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Proposed 1998 Federal Budget Abandons Nurse Education

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Calling proposed cuts in funding for healthcare programs alarming and contradictory to the priorities he articulated in his State of the Union address, the American Nurse Association (ANA) and many other nursing organizations denounced President Clinton's attempt to balance the budget by slashing critical programs in his Fiscal Year (FY) 1998 budget. Of particular concern was the proposal to decrease dramatically funding for the Nurse Education Act (NEA). Funding for FY `98 is proposed at $7.7 million-down from$63 million for FY `97.

"The administration has promoted excellent public policy through greater use of advanced practice nurses as a cost-effective way to increase access to primary and preventive healthcare services, yet this budget proposal would force some programs to close completely and it would dramatically affect some 4,000 students who rely on traineeships to make their education possible," said ANA President Beverly L. Malone, PhD, RN, FAAN. "Given President Clinton's emphasis on improving access to health care for children and the elderly, his obsession with education, and his commitment to helping the unemployed, particularly welfare mothers, move to gainful employment, we are absolutely stunned by his abandonment of nurse education," said ANA Executive Director Geri Marullo, MSN, RN.

The Nurse Education Act, funded under the Title VIII of the Public Health Service Act, provides the lion's share of federal support for nurse education, the largest of the health professions. These funds primarily support graduate-level programs that enroll approximately 30,000 students annually. These programs prepare registered nurses to assume advance practice roles.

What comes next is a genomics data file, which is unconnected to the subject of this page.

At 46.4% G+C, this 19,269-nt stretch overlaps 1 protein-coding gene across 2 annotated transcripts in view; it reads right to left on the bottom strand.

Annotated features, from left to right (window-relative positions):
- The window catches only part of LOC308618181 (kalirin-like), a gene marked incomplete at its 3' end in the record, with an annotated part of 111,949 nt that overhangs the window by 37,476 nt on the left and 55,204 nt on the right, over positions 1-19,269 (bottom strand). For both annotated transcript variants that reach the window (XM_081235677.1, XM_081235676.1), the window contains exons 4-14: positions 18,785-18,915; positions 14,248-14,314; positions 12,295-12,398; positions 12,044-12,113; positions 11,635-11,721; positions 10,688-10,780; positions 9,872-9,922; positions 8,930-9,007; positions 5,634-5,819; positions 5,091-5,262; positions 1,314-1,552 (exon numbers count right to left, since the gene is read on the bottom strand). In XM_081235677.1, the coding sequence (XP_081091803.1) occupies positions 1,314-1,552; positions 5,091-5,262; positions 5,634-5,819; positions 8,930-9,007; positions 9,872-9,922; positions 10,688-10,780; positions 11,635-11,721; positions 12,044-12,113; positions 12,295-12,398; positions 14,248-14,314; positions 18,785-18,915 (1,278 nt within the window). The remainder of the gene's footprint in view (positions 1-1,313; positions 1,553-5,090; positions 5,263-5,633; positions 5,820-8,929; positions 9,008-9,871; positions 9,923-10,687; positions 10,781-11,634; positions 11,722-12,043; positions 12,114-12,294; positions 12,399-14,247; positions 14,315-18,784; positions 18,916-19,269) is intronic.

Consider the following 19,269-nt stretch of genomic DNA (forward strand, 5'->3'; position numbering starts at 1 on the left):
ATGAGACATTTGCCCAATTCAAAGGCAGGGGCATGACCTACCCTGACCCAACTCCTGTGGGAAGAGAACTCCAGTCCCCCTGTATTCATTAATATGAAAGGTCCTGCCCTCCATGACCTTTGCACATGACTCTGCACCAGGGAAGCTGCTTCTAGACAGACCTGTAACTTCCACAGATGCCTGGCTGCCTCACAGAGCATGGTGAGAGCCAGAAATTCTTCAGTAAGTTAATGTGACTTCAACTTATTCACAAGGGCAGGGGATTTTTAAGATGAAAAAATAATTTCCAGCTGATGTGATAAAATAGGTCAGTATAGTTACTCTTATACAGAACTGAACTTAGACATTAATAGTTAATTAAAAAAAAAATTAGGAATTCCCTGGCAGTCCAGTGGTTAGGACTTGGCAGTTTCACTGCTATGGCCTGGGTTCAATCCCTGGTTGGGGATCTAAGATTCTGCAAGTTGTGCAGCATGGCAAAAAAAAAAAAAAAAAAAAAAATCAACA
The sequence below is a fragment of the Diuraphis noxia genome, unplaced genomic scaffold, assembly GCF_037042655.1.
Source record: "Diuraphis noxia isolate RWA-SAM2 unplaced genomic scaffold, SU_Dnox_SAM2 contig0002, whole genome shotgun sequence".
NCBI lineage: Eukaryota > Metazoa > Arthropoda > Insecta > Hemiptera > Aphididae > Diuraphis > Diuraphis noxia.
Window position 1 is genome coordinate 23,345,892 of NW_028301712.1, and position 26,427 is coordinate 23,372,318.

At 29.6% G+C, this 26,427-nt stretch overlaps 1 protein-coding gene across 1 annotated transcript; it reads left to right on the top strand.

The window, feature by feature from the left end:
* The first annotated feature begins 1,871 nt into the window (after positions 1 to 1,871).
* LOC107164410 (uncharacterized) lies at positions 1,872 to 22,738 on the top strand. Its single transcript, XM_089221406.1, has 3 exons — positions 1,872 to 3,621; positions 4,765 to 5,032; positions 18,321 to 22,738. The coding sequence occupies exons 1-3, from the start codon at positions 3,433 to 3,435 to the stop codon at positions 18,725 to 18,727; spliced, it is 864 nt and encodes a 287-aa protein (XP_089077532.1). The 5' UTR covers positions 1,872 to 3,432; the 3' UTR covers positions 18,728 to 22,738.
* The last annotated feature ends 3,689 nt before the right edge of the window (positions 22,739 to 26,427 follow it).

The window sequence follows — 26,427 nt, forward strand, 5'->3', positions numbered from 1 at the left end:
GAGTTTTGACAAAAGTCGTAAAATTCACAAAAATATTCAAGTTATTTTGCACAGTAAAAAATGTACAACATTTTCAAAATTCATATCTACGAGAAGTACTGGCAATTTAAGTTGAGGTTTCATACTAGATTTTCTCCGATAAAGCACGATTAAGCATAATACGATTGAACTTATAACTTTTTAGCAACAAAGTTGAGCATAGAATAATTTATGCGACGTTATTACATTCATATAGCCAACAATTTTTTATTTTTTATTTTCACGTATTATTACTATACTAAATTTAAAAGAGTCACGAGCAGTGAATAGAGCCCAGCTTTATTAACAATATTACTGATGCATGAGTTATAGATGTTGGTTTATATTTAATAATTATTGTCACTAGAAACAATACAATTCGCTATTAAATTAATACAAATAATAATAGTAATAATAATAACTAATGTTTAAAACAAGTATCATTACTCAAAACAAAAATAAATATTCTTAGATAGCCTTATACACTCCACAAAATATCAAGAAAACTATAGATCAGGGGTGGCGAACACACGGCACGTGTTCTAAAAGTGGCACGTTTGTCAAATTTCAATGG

In addition, monies in Title VIII fund nurse-managed clinics affiliated with university schools of nursing. Last year, these clinics, staffed by nursing students and faculty, provided more than 32,000 primary care visits to a range of underserved populations, such as poor children and elderly in many inner cities. According to the Bureau of Labor Statistics, demand for health care professionals is expected to grow 47% by the year 2005, with the need for advanced practice nurses among the greatest.

Funding for other health professions education was also slashed. Funding for primary care and allied health professions education was cut 90% and 56% percent, respectively.

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Source:

American Nurse Association press release (February 7, 1997). Contact Sara Foer at 202-651-7023 for further information.

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